The gap between rich and poor is an important issue that rarely gets discussed by our economic mandarins. Yes, we’re told (relentlessly) whether or not economic activity is increasing, and how the risks to that activity are large and looming, but there is very little discussion of how the spoils of all that effort, or the burdens of downturns, are divided among us. Yet, as the IMF recognised in a report last year (Leveraging Inequality, December 2010), increasing inequality can destabilise economies – indeed the IMF believes a failure to contain inequality has contributed to the global financial crisis:
“Restoring equality by redistributing income from the rich to the poor would not only please the Robin Hoods of the world, but could also help save the global economy from another major crisis.”
So it was a welcome change to learn that Prime Minister John Key and Labour leader Phil Goff finally aired the issue in Parliament last week. However, they were boxing in a fog.
The truth is, we really don’t know whether the gap between those who have plenty of resources available to them (annual cash income and, more importantly, available wealth) and those who don’t has been rising or not, or by how much. For a start, we haven’t measured household wealth. Typically, we’ve only had taxable income to go on and that is a poor indicator of someone’s resources, especially when you have a tax regime that encourages the wealthy to minimise taxable income.
Take the share of total taxable income commandeered by the top 1 per cent of the population. It looks as if the period from World War II to the mid-1980s was a golden era of improving equality. The top 1 per cent of personal taxpayers had around 15 per cent of all taxable income during the 1920s and 1930s and this had fallen to 5.5 per cent by the early 1980s. However in the 1920s the top tax rate was about 23 per cent while during the late 1930s it rose sharply and by 1940 was well over 60 per cent where it remained (more or less) until the late 1980s. It should be no surprise that fewer people declared huge incomes during this period – big earners had every incentive to take their income in non-taxable forms (meaning the estimated gap between the haves and have-nots was probably understated).
From the late 1980s, high earners began to race ahead, with the top 1 per cent again earning 14 per cent of all income by 1999. It may well be that globalisation of the executive recruitment market, financial liberalisation and changes to the public sector led to accelerating executive packages. But isn’t it also possible that the radical lowering of the top tax rate in 1989 to 33 per cent (when it had been over 60 per cent just a few years earlier) – a level that was retained until 2001 – led to high incomes again being reported to the IRD? The benefits of avoiding tax had fallen enormously. The reported share began to fall again once Michael Cullen, in an outburst of populist symbolism, raised the top tax rate to 39 per cent in 2001.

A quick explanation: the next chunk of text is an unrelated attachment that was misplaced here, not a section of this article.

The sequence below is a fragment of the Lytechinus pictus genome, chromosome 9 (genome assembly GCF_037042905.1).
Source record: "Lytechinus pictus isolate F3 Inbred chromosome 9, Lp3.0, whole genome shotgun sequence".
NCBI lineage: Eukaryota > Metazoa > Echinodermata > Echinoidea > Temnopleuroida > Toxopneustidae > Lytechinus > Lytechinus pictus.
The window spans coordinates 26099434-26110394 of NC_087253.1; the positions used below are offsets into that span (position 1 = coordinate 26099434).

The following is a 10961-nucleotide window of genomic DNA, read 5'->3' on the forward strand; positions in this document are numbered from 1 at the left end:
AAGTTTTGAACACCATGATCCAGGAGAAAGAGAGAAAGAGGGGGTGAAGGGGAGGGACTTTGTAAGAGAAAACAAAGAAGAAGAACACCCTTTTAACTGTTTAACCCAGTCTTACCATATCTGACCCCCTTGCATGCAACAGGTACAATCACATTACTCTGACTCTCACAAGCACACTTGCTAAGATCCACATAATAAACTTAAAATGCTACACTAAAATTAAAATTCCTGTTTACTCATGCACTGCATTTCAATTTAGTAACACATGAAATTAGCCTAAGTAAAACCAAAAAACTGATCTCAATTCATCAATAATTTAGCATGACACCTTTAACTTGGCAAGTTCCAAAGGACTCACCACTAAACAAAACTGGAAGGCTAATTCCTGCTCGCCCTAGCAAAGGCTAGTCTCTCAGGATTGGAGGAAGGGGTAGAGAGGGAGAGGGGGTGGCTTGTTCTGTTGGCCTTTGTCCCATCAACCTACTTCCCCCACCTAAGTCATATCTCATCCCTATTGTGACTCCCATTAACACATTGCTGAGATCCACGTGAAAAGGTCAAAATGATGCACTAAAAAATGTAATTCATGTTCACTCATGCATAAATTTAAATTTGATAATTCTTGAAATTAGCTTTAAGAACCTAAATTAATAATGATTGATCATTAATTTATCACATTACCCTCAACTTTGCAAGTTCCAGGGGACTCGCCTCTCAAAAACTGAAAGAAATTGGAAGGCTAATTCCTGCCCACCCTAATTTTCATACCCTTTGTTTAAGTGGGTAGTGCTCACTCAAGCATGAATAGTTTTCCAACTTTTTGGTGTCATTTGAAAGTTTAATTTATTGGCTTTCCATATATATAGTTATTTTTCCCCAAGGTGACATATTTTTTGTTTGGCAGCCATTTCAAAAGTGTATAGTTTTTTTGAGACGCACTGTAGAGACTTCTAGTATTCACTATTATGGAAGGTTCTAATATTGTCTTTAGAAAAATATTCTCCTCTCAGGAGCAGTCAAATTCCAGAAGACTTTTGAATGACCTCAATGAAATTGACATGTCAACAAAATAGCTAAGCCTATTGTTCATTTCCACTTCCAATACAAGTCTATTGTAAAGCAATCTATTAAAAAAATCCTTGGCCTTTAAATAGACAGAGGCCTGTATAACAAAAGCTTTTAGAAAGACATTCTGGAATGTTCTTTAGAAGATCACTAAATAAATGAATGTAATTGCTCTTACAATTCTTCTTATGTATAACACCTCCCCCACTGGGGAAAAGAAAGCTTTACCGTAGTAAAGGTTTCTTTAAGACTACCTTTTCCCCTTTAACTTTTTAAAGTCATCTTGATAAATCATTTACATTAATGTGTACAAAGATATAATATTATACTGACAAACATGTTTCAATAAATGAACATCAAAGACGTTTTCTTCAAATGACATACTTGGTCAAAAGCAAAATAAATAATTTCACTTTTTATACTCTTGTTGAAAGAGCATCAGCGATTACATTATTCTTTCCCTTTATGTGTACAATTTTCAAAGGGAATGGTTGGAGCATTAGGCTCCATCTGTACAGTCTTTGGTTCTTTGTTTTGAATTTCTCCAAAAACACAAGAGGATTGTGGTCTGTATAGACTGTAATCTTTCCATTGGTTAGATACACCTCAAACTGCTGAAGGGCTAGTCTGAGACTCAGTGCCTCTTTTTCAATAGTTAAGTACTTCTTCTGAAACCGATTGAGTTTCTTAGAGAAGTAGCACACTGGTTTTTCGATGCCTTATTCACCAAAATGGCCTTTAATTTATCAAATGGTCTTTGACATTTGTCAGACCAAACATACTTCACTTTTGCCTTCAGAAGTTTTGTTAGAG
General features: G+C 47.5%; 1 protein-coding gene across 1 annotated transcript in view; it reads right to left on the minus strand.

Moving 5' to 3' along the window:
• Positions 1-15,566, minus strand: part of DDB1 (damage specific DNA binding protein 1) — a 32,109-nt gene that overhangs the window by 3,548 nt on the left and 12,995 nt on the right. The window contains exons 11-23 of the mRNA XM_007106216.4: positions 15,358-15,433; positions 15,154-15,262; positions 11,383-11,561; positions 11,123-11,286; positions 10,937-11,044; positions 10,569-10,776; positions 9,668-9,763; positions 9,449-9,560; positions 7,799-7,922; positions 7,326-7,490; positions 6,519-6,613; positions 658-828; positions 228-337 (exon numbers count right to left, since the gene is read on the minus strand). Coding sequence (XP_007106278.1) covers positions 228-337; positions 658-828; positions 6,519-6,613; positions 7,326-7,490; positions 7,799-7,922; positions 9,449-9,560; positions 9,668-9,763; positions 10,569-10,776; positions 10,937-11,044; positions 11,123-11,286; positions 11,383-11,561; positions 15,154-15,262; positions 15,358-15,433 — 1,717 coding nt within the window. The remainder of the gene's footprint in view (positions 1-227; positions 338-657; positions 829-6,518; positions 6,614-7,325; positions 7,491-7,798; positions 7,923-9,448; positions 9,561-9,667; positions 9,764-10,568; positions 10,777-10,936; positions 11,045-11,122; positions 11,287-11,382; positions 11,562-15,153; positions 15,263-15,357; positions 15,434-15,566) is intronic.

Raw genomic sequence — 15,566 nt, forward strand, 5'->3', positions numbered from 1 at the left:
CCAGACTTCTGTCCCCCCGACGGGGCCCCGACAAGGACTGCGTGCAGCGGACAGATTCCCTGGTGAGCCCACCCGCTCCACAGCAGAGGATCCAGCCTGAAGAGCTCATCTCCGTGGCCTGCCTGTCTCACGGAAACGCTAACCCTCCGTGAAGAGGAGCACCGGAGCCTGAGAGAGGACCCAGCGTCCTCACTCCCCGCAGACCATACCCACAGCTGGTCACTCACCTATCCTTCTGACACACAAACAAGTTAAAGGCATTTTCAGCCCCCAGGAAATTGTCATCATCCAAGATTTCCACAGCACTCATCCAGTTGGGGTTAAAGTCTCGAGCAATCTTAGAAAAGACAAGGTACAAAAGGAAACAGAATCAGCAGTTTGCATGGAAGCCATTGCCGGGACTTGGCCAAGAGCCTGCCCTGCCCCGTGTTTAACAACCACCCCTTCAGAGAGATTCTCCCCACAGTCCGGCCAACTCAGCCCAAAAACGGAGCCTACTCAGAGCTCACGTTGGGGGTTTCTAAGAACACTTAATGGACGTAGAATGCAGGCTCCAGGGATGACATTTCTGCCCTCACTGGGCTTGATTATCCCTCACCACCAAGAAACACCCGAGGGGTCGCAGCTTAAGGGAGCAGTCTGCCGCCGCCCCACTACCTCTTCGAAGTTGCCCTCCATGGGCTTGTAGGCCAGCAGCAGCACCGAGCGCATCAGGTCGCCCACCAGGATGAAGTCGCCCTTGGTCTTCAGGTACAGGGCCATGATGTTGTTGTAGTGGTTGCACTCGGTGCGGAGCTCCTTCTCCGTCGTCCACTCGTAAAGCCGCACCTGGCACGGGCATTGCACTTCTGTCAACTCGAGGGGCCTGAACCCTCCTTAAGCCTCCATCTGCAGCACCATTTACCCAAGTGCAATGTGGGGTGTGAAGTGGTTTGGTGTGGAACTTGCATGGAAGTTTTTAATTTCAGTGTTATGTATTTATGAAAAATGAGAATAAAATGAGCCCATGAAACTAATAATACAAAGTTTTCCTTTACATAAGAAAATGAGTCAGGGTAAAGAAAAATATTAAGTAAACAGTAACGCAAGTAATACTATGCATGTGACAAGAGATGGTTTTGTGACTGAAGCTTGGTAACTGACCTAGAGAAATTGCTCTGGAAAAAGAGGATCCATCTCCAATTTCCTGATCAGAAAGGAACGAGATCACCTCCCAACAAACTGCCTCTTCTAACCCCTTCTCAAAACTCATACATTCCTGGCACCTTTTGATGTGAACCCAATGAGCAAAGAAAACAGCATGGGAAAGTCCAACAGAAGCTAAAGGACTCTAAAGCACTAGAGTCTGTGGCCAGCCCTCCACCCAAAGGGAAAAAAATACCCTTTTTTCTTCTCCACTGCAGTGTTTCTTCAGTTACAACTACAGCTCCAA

More recently, surveys have been used to measure household income. But these exclude income earned and retained within family trusts (income distributed by family trusts to trust beneficiaries is included). In 2009, that meant income equal to around 12 per cent of the total wage bill of the economy was not captured in the surveys. This wouldn’t matter too much if the same proportion of income was retained within trusts every year – the survey trends would be accurate. But when the top personal tax rate increased to 39 per cent in 2001 while the trust rate stayed at 33 per cent, the proportion of trust income that wasn’t distributed began to rise strongly. The pressure to retain income within trusts increased further when Working for Families was introduced in 2004. Undistributed trust income was ignored when determining eligibility for the Working for Families tax credits (changes in the last Budget mean trust income will now be a factor affecting eligibility for the tax credits).
So heavy scepticism is warranted about claims the income gap has narrowed since 2004. Sure, Working for Families successfully boosted the income of low-wage families, but it also prompted migration of some high incomes into trusts (and other vehicles) and out of official statistics (and possibly out of the tax net). Can anyone really claim the true gap between the haves and have-nots narrowed at all? Until we start measuring households’ wealth (held in their own name and in their family trusts) as well as the income they receive, we won’t know how large the divide really is. And the debate between the Keys and Goffs of this world on this issue will be pointless.
The distribution of resources (income and wealth) in our community is hugely important. If we didn’t know that already, we now have confirmation from the IMF. We appear to want to ensure the gap doesn’t get too wide – otherwise why do we persist with progressive tax rates and means-testing cash transfers such as Working for Families? However current policies (tax, Work and Income benefits, Working for Families, NZ Super and other transfers) are a very poor quality attempt at redistributing. They leave considerable amounts of wealth untaxed and redistribute cash on an arbitrary but populist basis. Current policies arguably exacerbate differences in market incomes and goodness knows what they do to wealth distribution. A comprehensive, principle-based redesign of policy is long overdue.